The Dual Nature of Islamic Fundamentalism
by Johannes J. G. Jansen
Ithaca, N.Y.: Cornell University Press, 1997. 198 pp. $29.95.
Reviewed by Daniel Pipes
Middle East Quarterly
Jansen, a professor at Leiden University in Holland, is one of the most astute and daring writers on fundamentalist Islam. His title points to the rather pedestrian fact that fundamentalist Islam "is both fully politics and fully religion," but the book offers the author's deep understanding of this phenomenon, which he characterizes as an "unusual combination of logic, religion, politics and violence."
Jansen shows how fundamentalist Islam is "religion narrowed down to an ideology" but is still a religion, albeit one concerned with earthly power. He establishes that it is not a protest against being poor but an invariably successful form of propaganda "because the public to whom it is addressed love to hear it." The two chapters on fundamentalist attitudes toward Jews and women are among the most incisive anywhere. But the most interesting chapter may be "the failure of the liberal alternative," in which Jansen establishes that the anti-fundamentalists have "no weapons other than words" and so are steadily losing to the fundamentalists, who have large masses of followers.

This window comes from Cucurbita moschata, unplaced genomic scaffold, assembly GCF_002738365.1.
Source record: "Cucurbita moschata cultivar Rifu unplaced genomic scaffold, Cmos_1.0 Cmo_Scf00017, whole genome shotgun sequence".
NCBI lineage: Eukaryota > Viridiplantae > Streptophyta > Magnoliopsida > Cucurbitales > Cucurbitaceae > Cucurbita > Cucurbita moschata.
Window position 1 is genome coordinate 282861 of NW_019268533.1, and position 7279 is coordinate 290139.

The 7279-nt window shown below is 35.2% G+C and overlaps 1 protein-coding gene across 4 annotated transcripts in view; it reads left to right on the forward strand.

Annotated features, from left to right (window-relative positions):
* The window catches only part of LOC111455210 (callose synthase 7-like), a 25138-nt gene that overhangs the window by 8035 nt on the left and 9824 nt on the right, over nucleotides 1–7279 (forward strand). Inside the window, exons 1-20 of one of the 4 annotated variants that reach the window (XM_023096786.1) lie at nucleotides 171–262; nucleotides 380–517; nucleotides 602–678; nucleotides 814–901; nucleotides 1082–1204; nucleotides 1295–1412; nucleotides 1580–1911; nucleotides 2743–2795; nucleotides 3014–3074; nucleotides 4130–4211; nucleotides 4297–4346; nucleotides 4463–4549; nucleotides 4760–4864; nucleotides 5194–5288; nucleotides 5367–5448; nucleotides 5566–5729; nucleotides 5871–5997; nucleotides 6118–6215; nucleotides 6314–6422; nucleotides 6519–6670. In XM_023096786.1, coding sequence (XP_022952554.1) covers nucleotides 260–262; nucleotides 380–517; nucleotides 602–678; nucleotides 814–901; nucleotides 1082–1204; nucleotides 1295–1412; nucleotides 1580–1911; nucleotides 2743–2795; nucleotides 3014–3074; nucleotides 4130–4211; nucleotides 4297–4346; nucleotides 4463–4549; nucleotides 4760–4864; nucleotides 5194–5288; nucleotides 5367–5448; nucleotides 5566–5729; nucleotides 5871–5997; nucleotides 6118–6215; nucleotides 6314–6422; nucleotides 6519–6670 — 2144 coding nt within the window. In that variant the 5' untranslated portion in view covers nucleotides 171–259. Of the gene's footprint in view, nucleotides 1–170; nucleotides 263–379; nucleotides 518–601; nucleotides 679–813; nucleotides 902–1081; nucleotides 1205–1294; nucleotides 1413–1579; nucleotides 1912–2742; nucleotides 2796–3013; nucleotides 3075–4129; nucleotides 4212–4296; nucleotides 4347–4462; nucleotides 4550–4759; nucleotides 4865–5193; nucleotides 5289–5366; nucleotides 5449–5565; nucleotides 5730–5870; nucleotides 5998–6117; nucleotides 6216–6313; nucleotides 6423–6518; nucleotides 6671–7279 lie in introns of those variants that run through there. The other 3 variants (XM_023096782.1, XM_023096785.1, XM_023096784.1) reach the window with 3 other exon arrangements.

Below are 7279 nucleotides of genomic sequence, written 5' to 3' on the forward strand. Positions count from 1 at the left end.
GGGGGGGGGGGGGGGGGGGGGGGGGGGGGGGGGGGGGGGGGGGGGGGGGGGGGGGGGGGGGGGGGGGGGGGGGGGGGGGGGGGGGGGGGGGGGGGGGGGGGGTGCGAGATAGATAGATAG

Jansen's book is not so much a systematic study as a series of musings by an original and provocative mind, primarily concentrating on Egypt. He reads the writers others only cite, such as Faraj Fuda and Shukri Mustafa. He chides not just fundamentalists, but also the ulema and fellow orientalists for absurdities and errors in logic. Islam, he says, obviously must be tolerated in an open society, "but does this extend tolerance to Islamic fundamentalism, too?" Yes, he replies, if it is a legitimate form of Islam; but not if it is a political ideology.
Related Topics: Radical Islam | Daniel Pipes | December 1997 MEQ
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